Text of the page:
Station Rewind: Favorite 2000s Songs

Unlike the other decades, all of us here at KZUU had the opportunity to live through the 2000s. Just a reminder of some of the biggest things pop culture had to offer: Heelys, Juicy Couture tracksuits, Napster, Blockbuster, iPods, Lizzie McGuire, Britney Spears and the snake at the VMA’s, and Martha Stewart went to prison. The music offered to us opened up a whole world of pop, EDM, and emo hits that none of us could forget if we tried. This week, we go through our favorites of the 2000s.


This song screams the early 2000s! The emo/punk scene was becoming more and more integrated into the culture, and Avril Lavigne was one of the most mainstream of these artists without being too pop. The Best Damn Thing perfectly represents the combination of “Girlboss” culture and “RAWR XD” culture. I love her cheekiness in this song, with lines like “I hate it when a guy doesn’t get the tab, and I have to pull my money out and that looks bad…” The confidence in this song is so fun, and will forever scream it at the top of my lungs whenever it comes on.


This is such a hard one! I’m a little older than the average college student, and I spent many of my young and impressionable years in the mid-to-late 2000s and early 2010s. For this reason, I had many different favorite genres and artists. If I had to choose ONE SONG though, it would have to be Roses by Outkast. Coming off of their 2003 album, Speakerboxxx/The Love Below, Roses has invigorating synth-like bass, catchy organ backing, and one of the greatest music videos of all time. Back in middle school, I had one of those big iPods that could play music videos, and this was the first song/video I bought. I also vaguely remember trying to learn the dance moves that the awkward Love Below gang performs on the stage in front of the school. Anytime this song comes on, whether it be on the radio, my playlists, or the clubs, I will break out in song and dance.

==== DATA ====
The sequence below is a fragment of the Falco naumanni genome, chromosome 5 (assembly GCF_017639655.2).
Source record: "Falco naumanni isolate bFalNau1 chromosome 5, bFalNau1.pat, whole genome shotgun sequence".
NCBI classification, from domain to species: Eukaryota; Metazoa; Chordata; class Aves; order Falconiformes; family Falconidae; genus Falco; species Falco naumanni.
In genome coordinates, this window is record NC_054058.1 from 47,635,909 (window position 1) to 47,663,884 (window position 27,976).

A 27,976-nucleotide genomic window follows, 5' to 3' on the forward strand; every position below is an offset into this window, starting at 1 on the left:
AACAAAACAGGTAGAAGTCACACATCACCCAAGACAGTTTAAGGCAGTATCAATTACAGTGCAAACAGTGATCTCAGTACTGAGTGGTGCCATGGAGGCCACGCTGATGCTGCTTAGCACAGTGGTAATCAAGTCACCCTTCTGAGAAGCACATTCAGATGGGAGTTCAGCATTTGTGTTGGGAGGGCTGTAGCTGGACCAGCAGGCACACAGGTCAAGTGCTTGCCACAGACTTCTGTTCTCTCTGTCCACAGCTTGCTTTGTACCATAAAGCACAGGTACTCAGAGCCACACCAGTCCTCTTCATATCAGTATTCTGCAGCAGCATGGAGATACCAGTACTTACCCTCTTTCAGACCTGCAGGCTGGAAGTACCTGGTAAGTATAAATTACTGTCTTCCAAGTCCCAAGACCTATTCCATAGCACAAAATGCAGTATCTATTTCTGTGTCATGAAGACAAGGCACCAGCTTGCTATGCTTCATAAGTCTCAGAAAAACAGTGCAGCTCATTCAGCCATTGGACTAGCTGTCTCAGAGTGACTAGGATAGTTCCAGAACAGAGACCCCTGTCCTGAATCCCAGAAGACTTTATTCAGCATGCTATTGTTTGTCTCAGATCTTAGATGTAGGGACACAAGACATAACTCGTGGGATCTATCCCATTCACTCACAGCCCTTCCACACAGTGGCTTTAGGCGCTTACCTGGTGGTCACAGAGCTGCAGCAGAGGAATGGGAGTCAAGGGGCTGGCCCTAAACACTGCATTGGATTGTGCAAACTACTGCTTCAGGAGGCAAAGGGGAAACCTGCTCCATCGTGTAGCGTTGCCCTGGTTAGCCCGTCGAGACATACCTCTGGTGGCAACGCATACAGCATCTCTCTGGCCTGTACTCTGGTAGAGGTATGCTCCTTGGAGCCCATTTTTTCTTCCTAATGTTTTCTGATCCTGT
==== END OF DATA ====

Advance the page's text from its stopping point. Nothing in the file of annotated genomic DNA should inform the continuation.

ASHLYN: What Goes Around/ Comes Around (Interlude) BY JUSTIN TIMBERLAKE